Correctly classifying the members of your workforce is essential. Failing to do so can get you in some legal hot water, particularly if you label a worker an independent contractor when they should be an employee.
Companies can’t just decide to call a professional an independent contractor because that’s what suits them best. Instead, specific rules have to be followed.
If you want to figure out which of your workers are legally independent contractors, here’s what you need to consider.
One of the most significant differences between contractor and employee arrangements is how much control the company gets to exude over the worker. If an organization can control what the worker is doing and how the person handles their job, they are an employee, not a contractor. However, if the business is only defining the desired result, and leaves the remainder of the decisions in the worker’s hands, they can be classified as a contractor instead.
Other factors also dictate which classification is correct. For example, if the company controls the business aspects of the worker’s job, that worker is an employee. In many cases, if the worker is performing tasks that align with the company’s core business scope, they can’t be considered an independent contractor.
The permanency of the relationship also needs to be considered, as this helps to define the true nature of the arrangement. Additionally, whether there are contracts for the work or if the person is receiving certain benefits, like retirement or paid time off, is also part of the equation.
There are financial and administrative benefits of having a worker classified as an independent contractor instead of an employee. For example, you aren’t liable for employment taxes, unemployment costs, workers’ compensation, and similar expenses if the worker is an independent contractor. Additionally, you don’t typically offer benefits to independent contractors and don’t have to manage them as part of your payroll. As a result, many businesses seek out independent contractor arrangements when possible to help reduce risk and lower costs.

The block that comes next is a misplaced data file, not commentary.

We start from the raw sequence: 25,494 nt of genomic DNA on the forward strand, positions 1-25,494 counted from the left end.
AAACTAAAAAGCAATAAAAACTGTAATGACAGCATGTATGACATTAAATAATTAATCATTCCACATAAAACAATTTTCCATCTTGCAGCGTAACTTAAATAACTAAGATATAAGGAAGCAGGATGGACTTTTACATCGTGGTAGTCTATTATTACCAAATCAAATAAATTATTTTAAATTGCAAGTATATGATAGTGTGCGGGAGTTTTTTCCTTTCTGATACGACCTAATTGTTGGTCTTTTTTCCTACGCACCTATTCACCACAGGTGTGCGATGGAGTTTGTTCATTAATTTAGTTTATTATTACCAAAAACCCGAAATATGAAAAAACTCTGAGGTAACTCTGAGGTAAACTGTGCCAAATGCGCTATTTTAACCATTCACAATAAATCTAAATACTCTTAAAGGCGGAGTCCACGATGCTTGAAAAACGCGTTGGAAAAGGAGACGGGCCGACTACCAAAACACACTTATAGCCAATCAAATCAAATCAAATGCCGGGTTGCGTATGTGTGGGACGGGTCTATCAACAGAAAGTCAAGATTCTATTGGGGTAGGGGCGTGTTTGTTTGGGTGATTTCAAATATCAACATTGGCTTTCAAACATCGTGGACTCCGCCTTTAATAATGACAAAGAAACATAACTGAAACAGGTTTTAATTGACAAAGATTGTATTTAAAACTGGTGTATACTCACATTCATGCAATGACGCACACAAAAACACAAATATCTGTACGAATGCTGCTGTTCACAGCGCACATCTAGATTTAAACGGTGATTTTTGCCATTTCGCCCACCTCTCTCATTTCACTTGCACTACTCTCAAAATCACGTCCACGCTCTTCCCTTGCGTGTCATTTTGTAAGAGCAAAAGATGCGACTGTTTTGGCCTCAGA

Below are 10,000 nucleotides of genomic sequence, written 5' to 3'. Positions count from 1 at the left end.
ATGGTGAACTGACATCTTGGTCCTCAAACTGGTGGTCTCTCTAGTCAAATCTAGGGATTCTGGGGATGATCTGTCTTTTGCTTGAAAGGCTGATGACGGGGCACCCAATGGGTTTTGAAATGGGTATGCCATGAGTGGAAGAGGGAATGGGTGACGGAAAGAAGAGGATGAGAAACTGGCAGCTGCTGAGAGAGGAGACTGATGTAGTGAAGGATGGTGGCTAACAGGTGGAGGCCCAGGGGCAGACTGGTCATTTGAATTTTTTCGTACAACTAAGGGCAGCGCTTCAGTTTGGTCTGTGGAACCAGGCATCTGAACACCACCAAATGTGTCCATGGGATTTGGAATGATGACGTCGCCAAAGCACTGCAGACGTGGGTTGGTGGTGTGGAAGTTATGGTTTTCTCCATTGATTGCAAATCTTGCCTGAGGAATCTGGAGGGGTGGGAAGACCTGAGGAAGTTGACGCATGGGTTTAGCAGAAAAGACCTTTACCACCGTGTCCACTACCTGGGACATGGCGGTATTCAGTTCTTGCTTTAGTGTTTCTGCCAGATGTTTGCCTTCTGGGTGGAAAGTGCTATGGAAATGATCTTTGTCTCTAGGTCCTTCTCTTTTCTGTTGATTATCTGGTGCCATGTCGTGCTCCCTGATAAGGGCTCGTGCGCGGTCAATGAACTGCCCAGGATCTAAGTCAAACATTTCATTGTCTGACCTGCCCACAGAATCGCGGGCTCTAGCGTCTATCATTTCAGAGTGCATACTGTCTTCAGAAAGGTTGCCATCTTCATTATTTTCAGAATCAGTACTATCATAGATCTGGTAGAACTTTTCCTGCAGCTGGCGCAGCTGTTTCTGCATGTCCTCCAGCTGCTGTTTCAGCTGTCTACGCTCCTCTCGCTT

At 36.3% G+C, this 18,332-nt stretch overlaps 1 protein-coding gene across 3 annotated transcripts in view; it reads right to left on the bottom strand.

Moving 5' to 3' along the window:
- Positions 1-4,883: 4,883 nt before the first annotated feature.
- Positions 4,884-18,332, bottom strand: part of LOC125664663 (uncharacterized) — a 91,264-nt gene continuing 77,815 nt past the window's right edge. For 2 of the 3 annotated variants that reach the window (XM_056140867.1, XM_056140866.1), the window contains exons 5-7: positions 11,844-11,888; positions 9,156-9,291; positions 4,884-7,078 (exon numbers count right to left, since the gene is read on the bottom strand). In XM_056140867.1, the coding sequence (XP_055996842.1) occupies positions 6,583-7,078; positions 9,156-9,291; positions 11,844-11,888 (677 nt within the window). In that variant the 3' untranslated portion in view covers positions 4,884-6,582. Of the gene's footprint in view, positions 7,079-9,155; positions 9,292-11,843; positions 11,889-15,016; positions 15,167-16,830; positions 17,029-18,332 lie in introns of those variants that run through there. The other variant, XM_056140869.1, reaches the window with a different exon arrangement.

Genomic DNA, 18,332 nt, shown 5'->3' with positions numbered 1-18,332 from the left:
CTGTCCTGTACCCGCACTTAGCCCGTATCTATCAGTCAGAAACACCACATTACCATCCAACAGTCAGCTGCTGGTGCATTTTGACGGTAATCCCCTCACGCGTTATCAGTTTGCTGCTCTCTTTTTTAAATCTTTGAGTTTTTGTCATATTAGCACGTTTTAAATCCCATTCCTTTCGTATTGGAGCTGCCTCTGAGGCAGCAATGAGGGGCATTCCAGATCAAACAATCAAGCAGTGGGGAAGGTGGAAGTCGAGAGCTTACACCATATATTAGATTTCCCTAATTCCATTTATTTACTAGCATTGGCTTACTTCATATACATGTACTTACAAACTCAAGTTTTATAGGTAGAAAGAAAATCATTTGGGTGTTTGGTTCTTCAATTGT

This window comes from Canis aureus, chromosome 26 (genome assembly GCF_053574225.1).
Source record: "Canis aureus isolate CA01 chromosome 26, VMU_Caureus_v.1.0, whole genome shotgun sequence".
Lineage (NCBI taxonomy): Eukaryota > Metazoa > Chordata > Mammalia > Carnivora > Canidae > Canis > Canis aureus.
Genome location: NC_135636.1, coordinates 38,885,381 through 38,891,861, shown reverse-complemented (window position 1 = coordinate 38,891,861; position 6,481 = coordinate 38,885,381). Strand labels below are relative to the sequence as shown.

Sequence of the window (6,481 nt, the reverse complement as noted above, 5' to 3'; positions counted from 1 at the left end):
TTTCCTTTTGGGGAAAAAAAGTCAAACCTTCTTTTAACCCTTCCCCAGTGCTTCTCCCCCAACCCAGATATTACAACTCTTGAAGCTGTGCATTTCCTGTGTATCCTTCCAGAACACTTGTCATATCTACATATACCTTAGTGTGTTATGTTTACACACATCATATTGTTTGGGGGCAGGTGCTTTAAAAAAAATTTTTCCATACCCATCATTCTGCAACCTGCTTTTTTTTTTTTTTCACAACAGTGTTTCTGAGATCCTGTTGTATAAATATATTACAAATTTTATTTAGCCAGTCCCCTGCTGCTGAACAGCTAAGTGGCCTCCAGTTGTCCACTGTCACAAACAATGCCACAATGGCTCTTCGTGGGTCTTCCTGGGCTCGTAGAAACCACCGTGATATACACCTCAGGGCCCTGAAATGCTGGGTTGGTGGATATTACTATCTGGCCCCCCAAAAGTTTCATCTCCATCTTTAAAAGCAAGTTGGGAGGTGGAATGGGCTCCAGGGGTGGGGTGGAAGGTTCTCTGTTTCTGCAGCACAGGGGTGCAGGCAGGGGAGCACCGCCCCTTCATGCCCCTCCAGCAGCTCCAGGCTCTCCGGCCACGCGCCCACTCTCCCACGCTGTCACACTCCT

However, that doesn’t mean that you can choose to list an employee as an independent contractor. There can be severe penalties for misclassifying workers. For example, the IRS could determine that you owe back employment taxes. It could also open the company up to a lawsuit by the worker. If they should have been provided benefits that they didn’t qualify for due to the misclassification, they may seek compensation.
Making the Decision
In some cases, whether a worker qualifies as an independent contractor or employee is clear. However, if you can’t seem to decide, you can complete an IRS Form SS-8. With that, the IRS will review the situation and make an official determination regarding the worker’s status.
This process can be lengthy, taking a minimum of six months in most cases. However, it can be worth doing if your company genuinely can’t figure out which path is correct.
If you would like to learn about options that can help you manage all of your personnel needs as simply as possible, the staff at The Advance Group wants to hear from you. Contact us today and see how our worker classification expertise can benefit you. If you’re looking for great new talent for your workplace, check out our Talent Showcase!